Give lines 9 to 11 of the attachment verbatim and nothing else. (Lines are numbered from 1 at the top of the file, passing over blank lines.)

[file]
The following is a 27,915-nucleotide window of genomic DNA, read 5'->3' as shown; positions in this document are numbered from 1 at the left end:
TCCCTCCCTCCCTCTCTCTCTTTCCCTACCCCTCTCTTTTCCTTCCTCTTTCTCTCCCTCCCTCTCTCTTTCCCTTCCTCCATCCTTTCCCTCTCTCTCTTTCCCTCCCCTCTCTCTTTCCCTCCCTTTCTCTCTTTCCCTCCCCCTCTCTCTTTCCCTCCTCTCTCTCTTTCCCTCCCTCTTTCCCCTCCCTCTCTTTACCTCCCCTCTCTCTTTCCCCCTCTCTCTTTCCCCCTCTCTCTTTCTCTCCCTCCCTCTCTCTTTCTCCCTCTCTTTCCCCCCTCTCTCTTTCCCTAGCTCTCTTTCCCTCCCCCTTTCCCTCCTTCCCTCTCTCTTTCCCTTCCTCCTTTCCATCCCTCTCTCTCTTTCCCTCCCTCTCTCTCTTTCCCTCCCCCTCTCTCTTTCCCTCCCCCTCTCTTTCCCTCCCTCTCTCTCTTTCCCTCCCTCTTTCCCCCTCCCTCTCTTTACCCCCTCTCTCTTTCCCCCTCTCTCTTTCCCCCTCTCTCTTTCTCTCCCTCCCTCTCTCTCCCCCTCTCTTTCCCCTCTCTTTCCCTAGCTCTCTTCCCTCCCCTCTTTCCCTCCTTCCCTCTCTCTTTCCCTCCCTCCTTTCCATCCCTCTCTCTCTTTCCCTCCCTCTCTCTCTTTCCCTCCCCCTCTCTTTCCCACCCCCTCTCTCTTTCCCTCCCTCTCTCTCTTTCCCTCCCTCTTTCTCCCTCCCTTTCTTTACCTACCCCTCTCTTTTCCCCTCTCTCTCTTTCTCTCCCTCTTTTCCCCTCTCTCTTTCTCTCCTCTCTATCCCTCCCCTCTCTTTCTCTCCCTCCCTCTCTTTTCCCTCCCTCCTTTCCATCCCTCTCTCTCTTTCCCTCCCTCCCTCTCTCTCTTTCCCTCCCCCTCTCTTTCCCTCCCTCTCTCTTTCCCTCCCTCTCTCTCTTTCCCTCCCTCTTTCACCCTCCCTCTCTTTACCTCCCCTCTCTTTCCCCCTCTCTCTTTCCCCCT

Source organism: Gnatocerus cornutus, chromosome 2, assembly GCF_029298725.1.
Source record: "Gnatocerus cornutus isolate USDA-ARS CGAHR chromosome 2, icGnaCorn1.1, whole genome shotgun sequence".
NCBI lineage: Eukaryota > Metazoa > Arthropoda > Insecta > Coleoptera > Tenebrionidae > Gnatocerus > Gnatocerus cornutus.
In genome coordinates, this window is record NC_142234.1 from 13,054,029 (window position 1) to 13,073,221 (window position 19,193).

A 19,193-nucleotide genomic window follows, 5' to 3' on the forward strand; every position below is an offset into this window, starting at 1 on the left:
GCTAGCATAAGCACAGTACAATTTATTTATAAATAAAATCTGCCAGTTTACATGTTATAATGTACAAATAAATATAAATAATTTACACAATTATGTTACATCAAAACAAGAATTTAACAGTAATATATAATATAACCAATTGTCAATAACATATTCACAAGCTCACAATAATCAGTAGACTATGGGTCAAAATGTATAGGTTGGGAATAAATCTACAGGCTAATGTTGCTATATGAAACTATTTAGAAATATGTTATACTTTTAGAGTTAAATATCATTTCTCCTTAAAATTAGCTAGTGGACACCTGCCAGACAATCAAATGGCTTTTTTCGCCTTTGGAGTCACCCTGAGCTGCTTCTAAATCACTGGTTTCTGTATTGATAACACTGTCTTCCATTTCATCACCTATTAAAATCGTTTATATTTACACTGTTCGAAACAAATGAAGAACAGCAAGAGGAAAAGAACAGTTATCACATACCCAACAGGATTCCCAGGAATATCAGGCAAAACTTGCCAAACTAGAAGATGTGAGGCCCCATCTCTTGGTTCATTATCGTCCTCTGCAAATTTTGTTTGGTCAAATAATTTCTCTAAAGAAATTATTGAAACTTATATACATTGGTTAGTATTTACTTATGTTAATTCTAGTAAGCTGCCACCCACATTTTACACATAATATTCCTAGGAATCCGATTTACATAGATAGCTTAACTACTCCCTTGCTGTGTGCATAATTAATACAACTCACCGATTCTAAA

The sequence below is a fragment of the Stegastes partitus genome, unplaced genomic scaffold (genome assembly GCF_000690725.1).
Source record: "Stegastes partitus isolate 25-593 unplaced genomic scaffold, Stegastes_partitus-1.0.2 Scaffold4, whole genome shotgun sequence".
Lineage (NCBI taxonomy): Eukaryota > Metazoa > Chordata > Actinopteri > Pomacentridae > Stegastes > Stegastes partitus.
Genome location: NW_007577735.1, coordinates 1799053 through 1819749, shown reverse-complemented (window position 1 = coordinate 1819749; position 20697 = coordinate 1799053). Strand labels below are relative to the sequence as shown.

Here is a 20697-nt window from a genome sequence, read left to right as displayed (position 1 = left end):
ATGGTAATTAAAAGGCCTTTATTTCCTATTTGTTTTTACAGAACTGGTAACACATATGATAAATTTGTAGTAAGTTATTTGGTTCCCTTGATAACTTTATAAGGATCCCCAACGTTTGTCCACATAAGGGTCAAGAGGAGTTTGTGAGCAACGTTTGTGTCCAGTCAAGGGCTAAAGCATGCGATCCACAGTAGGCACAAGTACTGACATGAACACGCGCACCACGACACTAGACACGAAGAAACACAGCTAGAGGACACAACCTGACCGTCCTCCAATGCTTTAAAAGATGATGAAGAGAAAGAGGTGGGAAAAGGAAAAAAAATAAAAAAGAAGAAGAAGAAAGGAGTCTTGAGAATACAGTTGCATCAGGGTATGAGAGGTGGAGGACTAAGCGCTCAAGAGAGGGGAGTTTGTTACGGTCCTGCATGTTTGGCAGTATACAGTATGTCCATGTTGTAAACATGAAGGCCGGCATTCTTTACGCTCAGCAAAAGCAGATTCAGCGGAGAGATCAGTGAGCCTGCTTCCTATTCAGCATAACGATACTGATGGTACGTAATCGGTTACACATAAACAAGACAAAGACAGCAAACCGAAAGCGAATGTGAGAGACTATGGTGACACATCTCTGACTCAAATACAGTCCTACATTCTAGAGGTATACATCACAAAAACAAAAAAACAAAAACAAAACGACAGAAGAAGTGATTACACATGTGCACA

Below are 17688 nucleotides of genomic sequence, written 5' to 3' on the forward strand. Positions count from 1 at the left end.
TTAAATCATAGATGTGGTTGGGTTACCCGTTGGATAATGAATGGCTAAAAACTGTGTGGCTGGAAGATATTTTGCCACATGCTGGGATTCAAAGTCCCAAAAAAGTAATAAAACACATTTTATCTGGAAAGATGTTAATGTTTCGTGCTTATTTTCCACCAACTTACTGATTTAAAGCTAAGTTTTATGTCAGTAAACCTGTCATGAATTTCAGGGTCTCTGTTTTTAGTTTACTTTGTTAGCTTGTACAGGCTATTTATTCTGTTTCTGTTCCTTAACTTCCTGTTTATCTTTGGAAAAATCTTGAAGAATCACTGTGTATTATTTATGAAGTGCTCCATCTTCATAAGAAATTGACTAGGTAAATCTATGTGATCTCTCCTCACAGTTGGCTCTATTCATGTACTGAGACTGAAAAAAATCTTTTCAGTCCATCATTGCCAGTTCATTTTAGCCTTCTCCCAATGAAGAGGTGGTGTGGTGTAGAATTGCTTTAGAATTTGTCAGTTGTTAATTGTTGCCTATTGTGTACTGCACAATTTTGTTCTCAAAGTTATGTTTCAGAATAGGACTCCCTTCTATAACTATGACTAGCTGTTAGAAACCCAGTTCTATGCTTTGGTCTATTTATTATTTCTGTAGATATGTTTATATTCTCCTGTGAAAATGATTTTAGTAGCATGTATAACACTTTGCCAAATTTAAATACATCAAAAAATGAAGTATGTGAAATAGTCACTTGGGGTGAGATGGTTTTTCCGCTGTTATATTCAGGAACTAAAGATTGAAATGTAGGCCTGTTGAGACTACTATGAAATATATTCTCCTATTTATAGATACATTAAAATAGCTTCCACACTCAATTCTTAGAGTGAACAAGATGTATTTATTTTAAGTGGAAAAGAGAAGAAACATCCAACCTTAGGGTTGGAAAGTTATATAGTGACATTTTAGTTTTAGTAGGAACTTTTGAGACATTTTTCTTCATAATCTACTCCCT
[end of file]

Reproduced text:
The sequence below is a fragment of the Stegastes partitus genome, unplaced genomic scaffold (genome assembly GCF_000690725.1).
Source record: "Stegastes partitus isolate 25-593 unplaced genomic scaffold, Stegastes_partitus-1.0.2 Scaffold4, whole genome shotgun sequence".
Lineage (NCBI taxonomy): Eukaryota > Metazoa > Chordata > Actinopteri > Pomacentridae > Stegastes > Stegastes partitus.